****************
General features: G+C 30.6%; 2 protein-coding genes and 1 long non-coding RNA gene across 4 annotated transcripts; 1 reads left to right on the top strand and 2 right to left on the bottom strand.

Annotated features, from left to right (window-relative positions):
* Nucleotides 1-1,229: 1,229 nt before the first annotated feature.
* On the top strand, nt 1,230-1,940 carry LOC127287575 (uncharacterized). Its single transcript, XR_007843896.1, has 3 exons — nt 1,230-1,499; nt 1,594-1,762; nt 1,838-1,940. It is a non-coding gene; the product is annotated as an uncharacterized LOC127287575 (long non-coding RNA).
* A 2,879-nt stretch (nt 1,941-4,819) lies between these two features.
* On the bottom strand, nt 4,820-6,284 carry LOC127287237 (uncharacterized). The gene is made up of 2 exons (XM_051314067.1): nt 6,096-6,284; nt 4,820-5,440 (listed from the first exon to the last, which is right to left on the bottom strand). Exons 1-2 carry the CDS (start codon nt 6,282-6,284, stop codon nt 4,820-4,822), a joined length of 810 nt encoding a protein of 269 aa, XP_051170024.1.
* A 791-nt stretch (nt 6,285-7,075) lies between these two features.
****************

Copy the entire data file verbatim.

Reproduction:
General features: G+C 30.6%; 2 protein-coding genes and 1 long non-coding RNA gene across 4 annotated transcripts; 1 reads left to right on the top strand and 2 right to left on the bottom strand.

Annotated features, from left to right (window-relative positions):
* Nucleotides 1-1,229: 1,229 nt before the first annotated feature.
* On the top strand, nt 1,230-1,940 carry LOC127287575 (uncharacterized). Its single transcript, XR_007843896.1, has 3 exons — nt 1,230-1,499; nt 1,594-1,762; nt 1,838-1,940. It is a non-coding gene; the product is annotated as an uncharacterized LOC127287575 (long non-coding RNA).
* A 2,879-nt stretch (nt 1,941-4,819) lies between these two features.
* On the bottom strand, nt 4,820-6,284 carry LOC127287237 (uncharacterized). The gene is made up of 2 exons (XM_051314067.1): nt 6,096-6,284; nt 4,820-5,440 (listed from the first exon to the last, which is right to left on the bottom strand). Exons 1-2 carry the CDS (start codon nt 6,282-6,284, stop codon nt 4,820-4,822), a joined length of 810 nt encoding a protein of 269 aa, XP_051170024.1.
* A 791-nt stretch (nt 6,285-7,075) lies between these two features.